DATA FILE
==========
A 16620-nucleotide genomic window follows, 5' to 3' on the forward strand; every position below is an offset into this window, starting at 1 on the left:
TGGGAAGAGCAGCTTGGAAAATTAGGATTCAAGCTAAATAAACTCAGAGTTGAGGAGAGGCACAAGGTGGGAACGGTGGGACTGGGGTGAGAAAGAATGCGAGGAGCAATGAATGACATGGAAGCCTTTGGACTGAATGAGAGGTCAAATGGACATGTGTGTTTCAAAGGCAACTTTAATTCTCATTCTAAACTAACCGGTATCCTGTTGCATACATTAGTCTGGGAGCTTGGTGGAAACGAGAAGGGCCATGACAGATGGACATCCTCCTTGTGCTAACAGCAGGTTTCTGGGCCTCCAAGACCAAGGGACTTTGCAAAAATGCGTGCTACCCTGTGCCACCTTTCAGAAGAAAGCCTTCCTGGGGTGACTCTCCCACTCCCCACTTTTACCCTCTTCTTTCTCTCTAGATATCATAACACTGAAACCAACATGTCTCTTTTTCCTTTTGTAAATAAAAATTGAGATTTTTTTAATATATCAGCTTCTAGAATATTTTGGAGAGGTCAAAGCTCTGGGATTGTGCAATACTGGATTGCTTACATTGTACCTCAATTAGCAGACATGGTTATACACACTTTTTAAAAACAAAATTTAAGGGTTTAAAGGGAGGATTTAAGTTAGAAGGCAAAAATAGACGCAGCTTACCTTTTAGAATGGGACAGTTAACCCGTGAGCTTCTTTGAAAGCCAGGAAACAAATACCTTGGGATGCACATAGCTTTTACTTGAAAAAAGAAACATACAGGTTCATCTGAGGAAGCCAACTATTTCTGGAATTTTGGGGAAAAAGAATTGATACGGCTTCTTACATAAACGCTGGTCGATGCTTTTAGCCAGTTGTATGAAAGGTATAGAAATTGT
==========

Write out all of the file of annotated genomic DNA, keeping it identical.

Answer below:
A 16620-nucleotide genomic window follows, 5' to 3' on the forward strand; every position below is an offset into this window, starting at 1 on the left:
TGGGAAGAGCAGCTTGGAAAATTAGGATTCAAGCTAAATAAACTCAGAGTTGAGGAGAGGCACAAGGTGGGAACGGTGGGACTGGGGTGAGAAAGAATGCGAGGAGCAATGAATGACATGGAAGCCTTTGGACTGAATGAGAGGTCAAATGGACATGTGTGTTTCAAAGGCAACTTTAATTCTCATTCTAAACTAACCGGTATCCTGTTGCATACATTAGTCTGGGAGCTTGGTGGAAACGAGAAGGGCCATGACAGATGGACATCCTCCTTGTGCTAACAGCAGGTTTCTGGGCCTCCAAGACCAAGGGACTTTGCAAAAATGCGTGCTACCCTGTGCCACCTTTCAGAAGAAAGCCTTCCTGGGGTGACTCTCCCACTCCCCACTTTTACCCTCTTCTTTCTCTCTAGATATCATAACACTGAAACCAACATGTCTCTTTTTCCTTTTGTAAATAAAAATTGAGATTTTTTTAATATATCAGCTTCTAGAATATTTTGGAGAGGTCAAAGCTCTGGGATTGTGCAATACTGGATTGCTTACATTGTACCTCAATTAGCAGACATGGTTATACACACTTTTTAAAAACAAAATTTAAGGGTTTAAAGGGAGGATTTAAGTTAGAAGGCAAAAATAGACGCAGCTTACCTTTTAGAATGGGACAGTTAACCCGTGAGCTTCTTTGAAAGCCAGGAAACAAATACCTTGGGATGCACATAGCTTTTACTTGAAAAAAGAAACATACAGGTTCATCTGAGGAAGCCAACTATTTCTGGAATTTTGGGGAAAAAGAATTGATACGGCTTCTTACATAAACGCTGGTCGATGCTTTTAGCCAGTTGTATGAAAGGTATAGAAATTGT